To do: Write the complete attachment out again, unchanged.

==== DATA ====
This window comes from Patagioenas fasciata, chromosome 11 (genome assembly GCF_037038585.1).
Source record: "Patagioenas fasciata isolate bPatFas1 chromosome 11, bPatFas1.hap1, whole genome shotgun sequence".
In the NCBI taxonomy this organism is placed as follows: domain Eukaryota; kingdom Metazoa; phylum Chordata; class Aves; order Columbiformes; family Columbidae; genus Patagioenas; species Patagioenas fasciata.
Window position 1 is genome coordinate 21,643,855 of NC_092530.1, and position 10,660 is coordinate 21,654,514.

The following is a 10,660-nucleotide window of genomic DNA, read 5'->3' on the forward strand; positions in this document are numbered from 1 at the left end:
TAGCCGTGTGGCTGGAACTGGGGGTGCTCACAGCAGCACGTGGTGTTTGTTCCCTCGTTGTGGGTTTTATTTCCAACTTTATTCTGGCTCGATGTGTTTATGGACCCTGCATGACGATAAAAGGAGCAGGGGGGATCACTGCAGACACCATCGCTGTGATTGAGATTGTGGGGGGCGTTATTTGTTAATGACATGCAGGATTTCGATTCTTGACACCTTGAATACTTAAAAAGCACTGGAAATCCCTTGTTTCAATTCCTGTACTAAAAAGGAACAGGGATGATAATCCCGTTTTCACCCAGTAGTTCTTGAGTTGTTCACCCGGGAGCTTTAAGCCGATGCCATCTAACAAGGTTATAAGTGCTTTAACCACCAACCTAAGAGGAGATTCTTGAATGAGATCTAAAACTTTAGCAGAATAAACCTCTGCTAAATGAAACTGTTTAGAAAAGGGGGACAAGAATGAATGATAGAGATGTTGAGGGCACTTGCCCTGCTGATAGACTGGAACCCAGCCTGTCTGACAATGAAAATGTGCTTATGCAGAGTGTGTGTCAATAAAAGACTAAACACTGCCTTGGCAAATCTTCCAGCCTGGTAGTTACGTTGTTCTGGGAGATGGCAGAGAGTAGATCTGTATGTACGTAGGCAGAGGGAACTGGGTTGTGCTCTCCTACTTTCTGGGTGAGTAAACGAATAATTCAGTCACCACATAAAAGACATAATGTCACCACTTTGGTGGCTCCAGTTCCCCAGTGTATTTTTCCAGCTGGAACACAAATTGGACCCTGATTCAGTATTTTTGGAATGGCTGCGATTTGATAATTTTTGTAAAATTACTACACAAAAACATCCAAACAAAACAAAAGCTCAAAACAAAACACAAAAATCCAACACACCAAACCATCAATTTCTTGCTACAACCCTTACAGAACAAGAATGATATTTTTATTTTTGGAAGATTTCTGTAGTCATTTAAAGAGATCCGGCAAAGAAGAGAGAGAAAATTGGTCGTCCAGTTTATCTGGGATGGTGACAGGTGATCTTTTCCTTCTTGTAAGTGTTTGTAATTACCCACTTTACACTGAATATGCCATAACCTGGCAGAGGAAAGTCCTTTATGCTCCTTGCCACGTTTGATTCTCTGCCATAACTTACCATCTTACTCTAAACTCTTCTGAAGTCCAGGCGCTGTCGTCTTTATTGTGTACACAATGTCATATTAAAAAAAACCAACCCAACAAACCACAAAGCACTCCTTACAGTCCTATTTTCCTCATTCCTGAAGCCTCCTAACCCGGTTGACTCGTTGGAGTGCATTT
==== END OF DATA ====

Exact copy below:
This window comes from Patagioenas fasciata, chromosome 11 (genome assembly GCF_037038585.1).
Source record: "Patagioenas fasciata isolate bPatFas1 chromosome 11, bPatFas1.hap1, whole genome shotgun sequence".
In the NCBI taxonomy this organism is placed as follows: domain Eukaryota; kingdom Metazoa; phylum Chordata; class Aves; order Columbiformes; family Columbidae; genus Patagioenas; species Patagioenas fasciata.
Window position 1 is genome coordinate 21,643,855 of NC_092530.1, and position 10,660 is coordinate 21,654,514.

The following is a 10,660-nucleotide window of genomic DNA, read 5'->3' on the forward strand; positions in this document are numbered from 1 at the left end:
TAGCCGTGTGGCTGGAACTGGGGGTGCTCACAGCAGCACGTGGTGTTTGTTCCCTCGTTGTGGGTTTTATTTCCAACTTTATTCTGGCTCGATGTGTTTATGGACCCTGCATGACGATAAAAGGAGCAGGGGGGATCACTGCAGACACCATCGCTGTGATTGAGATTGTGGGGGGCGTTATTTGTTAATGACATGCAGGATTTCGATTCTTGACACCTTGAATACTTAAAAAGCACTGGAAATCCCTTGTTTCAATTCCTGTACTAAAAAGGAACAGGGATGATAATCCCGTTTTCACCCAGTAGTTCTTGAGTTGTTCACCCGGGAGCTTTAAGCCGATGCCATCTAACAAGGTTATAAGTGCTTTAACCACCAACCTAAGAGGAGATTCTTGAATGAGATCTAAAACTTTAGCAGAATAAACCTCTGCTAAATGAAACTGTTTAGAAAAGGGGGACAAGAATGAATGATAGAGATGTTGAGGGCACTTGCCCTGCTGATAGACTGGAACCCAGCCTGTCTGACAATGAAAATGTGCTTATGCAGAGTGTGTGTCAATAAAAGACTAAACACTGCCTTGGCAAATCTTCCAGCCTGGTAGTTACGTTGTTCTGGGAGATGGCAGAGAGTAGATCTGTATGTACGTAGGCAGAGGGAACTGGGTTGTGCTCTCCTACTTTCTGGGTGAGTAAACGAATAATTCAGTCACCACATAAAAGACATAATGTCACCACTTTGGTGGCTCCAGTTCCCCAGTGTATTTTTCCAGCTGGAACACAAATTGGACCCTGATTCAGTATTTTTGGAATGGCTGCGATTTGATAATTTTTGTAAAATTACTACACAAAAACATCCAAACAAAACAAAAGCTCAAAACAAAACACAAAAATCCAACACACCAAACCATCAATTTCTTGCTACAACCCTTACAGAACAAGAATGATATTTTTATTTTTGGAAGATTTCTGTAGTCATTTAAAGAGATCCGGCAAAGAAGAGAGAGAAAATTGGTCGTCCAGTTTATCTGGGATGGTGACAGGTGATCTTTTCCTTCTTGTAAGTGTTTGTAATTACCCACTTTACACTGAATATGCCATAACCTGGCAGAGGAAAGTCCTTTATGCTCCTTGCCACGTTTGATTCTCTGCCATAACTTACCATCTTACTCTAAACTCTTCTGAAGTCCAGGCGCTGTCGTCTTTATTGTGTACACAATGTCATATTAAAAAAAACCAACCCAACAAACCACAAAGCACTCCTTACAGTCCTATTTTCCTCATTCCTGAAGCCTCCTAACCCGGTTGACTCGTTGGAGTGCATTT